The ease and flexibility of adding device sensors like accelerometers, gyroscopes, and compasses to wearables has driven an explosion of fitness wearables and apps. The wearable technology market is packed with competition. By 2017, the global market for health and fitness wearables alone will reach 170 million devices, according to ABI research.
Unlike smartwatches and smartglasses which typically establish persistent Bluetooth connections with mobile devices, fitness devices usually collect data and periodically sync with a smartphone. Users view their activity levels once their device connects to their mobile app, which pairs that activity with primitive location data from the mobile device. However, location data at the device level provides an extremely valuable context layer that elevates the user experience of fitness devices.
The real opportunity for the next generation of fitness bands and smart clothing lies in coloring in the user experience with the contextual story around fitness activity. Mark Gorelick, Director of Product Science & Innovation at MIO Global says, “Location-based data has a real opportunity to enhance healthy lifestyle wearables by categorizing daily activity into a relevant contextual story.”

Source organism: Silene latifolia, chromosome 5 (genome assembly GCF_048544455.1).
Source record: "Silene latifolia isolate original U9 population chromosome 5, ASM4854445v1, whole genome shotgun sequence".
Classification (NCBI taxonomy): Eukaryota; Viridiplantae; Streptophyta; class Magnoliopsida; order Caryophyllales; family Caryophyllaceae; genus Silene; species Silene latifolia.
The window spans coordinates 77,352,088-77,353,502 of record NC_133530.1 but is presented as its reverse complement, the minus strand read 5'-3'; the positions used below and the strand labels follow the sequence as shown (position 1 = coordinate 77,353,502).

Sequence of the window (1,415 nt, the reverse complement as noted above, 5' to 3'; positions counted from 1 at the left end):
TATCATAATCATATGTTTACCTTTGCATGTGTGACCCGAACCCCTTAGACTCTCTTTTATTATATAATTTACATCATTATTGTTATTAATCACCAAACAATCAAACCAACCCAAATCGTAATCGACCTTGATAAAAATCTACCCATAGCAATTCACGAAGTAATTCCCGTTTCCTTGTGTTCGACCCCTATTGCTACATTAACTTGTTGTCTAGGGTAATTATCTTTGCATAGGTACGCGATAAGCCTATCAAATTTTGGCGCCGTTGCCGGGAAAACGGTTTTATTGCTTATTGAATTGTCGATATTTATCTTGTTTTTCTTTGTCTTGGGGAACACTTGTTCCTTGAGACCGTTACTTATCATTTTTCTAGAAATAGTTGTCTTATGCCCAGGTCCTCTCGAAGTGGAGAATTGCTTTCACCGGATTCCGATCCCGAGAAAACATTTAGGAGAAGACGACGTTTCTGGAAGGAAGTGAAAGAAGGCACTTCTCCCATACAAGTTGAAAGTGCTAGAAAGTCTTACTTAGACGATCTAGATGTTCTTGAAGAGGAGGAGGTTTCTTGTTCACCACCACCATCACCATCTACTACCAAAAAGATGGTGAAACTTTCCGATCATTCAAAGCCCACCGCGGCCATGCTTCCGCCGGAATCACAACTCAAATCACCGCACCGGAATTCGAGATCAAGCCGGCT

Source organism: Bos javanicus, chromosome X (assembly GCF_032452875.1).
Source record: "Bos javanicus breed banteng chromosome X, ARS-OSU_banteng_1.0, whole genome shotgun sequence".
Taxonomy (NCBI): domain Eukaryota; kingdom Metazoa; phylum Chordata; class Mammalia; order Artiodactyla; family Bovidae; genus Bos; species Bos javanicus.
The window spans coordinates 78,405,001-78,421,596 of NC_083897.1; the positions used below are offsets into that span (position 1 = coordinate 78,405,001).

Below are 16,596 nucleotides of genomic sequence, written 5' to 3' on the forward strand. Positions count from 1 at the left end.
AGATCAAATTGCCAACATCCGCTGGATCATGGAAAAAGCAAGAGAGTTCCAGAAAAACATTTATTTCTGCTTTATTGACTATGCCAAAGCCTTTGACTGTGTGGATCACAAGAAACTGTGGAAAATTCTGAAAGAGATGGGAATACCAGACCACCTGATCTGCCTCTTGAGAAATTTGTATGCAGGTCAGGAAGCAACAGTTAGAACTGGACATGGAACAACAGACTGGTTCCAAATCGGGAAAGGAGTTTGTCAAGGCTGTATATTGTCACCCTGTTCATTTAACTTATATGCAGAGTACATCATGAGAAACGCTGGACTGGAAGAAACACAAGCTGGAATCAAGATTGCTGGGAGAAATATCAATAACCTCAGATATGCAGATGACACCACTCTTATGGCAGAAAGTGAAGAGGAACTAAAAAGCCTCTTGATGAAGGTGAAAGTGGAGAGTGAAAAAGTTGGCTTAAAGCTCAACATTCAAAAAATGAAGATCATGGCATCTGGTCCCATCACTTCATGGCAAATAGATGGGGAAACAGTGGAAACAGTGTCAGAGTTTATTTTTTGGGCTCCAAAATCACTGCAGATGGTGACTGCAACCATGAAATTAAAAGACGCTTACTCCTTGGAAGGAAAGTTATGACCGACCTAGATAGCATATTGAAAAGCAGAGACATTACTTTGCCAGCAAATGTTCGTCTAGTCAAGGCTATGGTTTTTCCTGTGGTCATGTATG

A truly intelligent device will know the difference between taking 6,000 steps on a treadmill and running 3 miles in a park, on a beach, or in a hilly neighborhood. “I believe that this type of journaling of daily life promotes engagement as well as providing richer notifications, social interconnectedness, motivational encouragement and lifestyle awareness,” says Gorelick.
Social networks like Nike+ and the FitBit community bring unprecedented social competition to fitness with leaderboards and weekly challenges. But social workout features shouldn’t be quarantined to the digital world. They can exist in the real world too: recommended workout spots from the local community, social gym buddy programs and running route time competitions.
None of that is possible without device-level location: fitness bands and clothing that know where they are when an activity is recorded, without relying on a mobile phone passing lat/ long coordinates over Bluetooth.
Recon CPO Shane Luke says, “When you know where you were when something happened, you can usually infer or remember a tremendous amount of related things about that experience, which makes the data secondary, and the experience primary.”
The market is flooded with wearable fitness bands, smart clothing and accompanying mobile apps. Only the strongest device manufacturers will survive--which are the ones that best fit into their users’ lifestyles. Doing so requires a knowledge of user context, and device-level location is the key to unlocking it.